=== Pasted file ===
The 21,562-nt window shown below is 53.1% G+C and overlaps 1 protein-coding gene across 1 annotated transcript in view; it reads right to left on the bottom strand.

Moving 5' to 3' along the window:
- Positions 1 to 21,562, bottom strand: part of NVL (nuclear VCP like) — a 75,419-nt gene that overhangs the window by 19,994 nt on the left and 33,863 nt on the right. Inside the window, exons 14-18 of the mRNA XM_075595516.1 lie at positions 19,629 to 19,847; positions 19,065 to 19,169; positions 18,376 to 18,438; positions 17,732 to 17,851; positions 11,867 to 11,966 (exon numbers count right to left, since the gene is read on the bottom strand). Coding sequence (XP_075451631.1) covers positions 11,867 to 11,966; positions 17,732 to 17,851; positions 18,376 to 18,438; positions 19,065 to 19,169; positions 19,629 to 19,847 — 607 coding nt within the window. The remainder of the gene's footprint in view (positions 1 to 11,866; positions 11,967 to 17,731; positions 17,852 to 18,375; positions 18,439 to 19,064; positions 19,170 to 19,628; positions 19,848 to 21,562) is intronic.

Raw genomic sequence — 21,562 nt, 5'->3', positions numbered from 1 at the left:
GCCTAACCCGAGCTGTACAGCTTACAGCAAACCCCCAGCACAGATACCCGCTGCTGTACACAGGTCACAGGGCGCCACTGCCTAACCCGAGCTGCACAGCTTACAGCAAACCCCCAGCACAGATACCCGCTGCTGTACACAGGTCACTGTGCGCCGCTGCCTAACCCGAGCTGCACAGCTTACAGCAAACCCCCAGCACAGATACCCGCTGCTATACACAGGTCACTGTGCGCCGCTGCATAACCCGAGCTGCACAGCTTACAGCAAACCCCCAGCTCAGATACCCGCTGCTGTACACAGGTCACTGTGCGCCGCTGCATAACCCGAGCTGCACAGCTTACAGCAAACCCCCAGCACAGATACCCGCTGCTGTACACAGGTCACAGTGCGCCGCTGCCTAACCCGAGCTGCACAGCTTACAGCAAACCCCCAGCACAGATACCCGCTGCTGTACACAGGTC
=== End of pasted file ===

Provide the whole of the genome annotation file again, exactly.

The 21,562-nt window shown below is 53.1% G+C and overlaps 1 protein-coding gene across 1 annotated transcript in view; it reads right to left on the bottom strand.

Moving 5' to 3' along the window:
- Positions 1 to 21,562, bottom strand: part of NVL (nuclear VCP like) — a 75,419-nt gene that overhangs the window by 19,994 nt on the left and 33,863 nt on the right. Inside the window, exons 14-18 of the mRNA XM_075595516.1 lie at positions 19,629 to 19,847; positions 19,065 to 19,169; positions 18,376 to 18,438; positions 17,732 to 17,851; positions 11,867 to 11,966 (exon numbers count right to left, since the gene is read on the bottom strand). Coding sequence (XP_075451631.1) covers positions 11,867 to 11,966; positions 17,732 to 17,851; positions 18,376 to 18,438; positions 19,065 to 19,169; positions 19,629 to 19,847 — 607 coding nt within the window. The remainder of the gene's footprint in view (positions 1 to 11,866; positions 11,967 to 17,731; positions 17,852 to 18,375; positions 18,439 to 19,064; positions 19,170 to 19,628; positions 19,848 to 21,562) is intronic.

Raw genomic sequence — 21,562 nt, 5'->3', positions numbered from 1 at the left:
GCCTAACCCGAGCTGTACAGCTTACAGCAAACCCCCAGCACAGATACCCGCTGCTGTACACAGGTCACAGGGCGCCACTGCCTAACCCGAGCTGCACAGCTTACAGCAAACCCCCAGCACAGATACCCGCTGCTGTACACAGGTCACTGTGCGCCGCTGCCTAACCCGAGCTGCACAGCTTACAGCAAACCCCCAGCACAGATACCCGCTGCTATACACAGGTCACTGTGCGCCGCTGCATAACCCGAGCTGCACAGCTTACAGCAAACCCCCAGCTCAGATACCCGCTGCTGTACACAGGTCACTGTGCGCCGCTGCATAACCCGAGCTGCACAGCTTACAGCAAACCCCCAGCACAGATACCCGCTGCTGTACACAGGTCACAGTGCGCCGCTGCCTAACCCGAGCTGCACAGCTTACAGCAAACCCCCAGCACAGATACCCGCTGCTGTACACAGGTC